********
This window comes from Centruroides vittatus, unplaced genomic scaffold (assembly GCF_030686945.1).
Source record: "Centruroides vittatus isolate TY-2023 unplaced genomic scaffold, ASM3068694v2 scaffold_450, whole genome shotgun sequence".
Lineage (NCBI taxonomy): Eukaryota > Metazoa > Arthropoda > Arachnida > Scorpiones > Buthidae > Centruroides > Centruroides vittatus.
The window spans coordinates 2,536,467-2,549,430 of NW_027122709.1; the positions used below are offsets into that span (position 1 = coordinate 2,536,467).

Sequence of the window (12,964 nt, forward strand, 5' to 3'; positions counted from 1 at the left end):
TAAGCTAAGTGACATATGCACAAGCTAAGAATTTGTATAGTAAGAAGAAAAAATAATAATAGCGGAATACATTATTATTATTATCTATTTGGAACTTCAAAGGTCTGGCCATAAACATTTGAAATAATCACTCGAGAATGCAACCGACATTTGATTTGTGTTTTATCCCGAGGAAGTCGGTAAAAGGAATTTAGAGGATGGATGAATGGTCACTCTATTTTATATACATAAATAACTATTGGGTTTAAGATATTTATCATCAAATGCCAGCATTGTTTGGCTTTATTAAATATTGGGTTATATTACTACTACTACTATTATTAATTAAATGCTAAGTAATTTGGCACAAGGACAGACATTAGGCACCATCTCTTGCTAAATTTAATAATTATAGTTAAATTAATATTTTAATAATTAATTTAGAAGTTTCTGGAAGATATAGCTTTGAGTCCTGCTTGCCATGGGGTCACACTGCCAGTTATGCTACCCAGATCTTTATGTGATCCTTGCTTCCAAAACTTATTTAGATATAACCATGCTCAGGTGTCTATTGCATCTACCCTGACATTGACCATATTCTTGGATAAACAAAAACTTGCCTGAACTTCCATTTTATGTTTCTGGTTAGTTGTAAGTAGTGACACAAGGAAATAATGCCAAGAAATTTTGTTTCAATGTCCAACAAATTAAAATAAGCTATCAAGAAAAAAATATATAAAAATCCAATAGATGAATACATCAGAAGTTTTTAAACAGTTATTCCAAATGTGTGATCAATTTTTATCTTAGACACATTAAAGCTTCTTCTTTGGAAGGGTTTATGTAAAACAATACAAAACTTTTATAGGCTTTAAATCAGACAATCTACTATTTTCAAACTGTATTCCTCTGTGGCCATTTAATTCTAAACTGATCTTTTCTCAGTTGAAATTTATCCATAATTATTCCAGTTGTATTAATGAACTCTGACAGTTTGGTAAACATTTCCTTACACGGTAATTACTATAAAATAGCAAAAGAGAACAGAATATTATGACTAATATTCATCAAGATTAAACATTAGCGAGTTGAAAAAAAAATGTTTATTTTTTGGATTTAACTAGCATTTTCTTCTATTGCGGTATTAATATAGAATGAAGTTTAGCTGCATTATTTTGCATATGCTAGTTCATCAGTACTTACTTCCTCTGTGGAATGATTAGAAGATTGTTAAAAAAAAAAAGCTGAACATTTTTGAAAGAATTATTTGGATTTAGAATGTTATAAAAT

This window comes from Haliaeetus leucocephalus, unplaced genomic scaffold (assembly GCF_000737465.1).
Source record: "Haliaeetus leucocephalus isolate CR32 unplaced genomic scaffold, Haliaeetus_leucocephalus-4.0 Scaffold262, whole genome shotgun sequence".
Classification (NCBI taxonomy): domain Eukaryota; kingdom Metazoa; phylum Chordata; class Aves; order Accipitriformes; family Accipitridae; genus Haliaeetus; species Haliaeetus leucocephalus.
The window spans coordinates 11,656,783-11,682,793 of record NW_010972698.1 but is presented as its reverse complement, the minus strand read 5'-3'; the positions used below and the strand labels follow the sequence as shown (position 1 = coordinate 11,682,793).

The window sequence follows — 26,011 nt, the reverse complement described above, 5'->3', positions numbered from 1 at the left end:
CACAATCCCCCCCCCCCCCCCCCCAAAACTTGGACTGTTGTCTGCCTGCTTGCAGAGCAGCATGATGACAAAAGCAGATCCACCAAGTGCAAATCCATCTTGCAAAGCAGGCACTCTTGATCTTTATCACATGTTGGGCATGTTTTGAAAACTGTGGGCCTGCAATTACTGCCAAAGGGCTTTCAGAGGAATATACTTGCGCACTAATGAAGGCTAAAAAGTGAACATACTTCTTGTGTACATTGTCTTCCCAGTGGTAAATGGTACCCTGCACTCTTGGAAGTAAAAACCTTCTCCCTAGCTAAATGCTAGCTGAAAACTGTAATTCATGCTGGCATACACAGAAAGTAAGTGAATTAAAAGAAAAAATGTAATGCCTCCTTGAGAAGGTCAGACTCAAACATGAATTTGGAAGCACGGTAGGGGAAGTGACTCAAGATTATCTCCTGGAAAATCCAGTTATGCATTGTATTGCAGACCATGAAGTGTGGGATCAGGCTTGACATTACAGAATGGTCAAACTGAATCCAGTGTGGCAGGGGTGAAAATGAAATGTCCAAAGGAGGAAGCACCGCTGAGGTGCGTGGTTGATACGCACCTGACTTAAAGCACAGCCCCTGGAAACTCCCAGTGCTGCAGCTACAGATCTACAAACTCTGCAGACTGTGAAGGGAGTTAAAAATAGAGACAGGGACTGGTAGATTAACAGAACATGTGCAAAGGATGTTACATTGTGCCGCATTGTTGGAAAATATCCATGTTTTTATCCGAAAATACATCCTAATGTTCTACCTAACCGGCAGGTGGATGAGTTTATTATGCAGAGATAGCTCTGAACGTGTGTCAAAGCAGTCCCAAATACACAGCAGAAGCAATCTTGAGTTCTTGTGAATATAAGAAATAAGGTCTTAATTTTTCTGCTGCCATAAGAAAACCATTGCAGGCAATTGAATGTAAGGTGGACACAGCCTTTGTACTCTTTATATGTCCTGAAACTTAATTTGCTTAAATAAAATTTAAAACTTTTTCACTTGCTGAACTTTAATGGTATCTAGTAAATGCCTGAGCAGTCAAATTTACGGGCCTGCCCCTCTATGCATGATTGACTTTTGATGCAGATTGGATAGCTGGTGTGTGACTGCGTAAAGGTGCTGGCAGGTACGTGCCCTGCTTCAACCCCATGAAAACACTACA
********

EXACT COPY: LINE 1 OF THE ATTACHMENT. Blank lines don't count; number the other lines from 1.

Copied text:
This window comes from Centruroides vittatus, unplaced genomic scaffold (assembly GCF_030686945.1).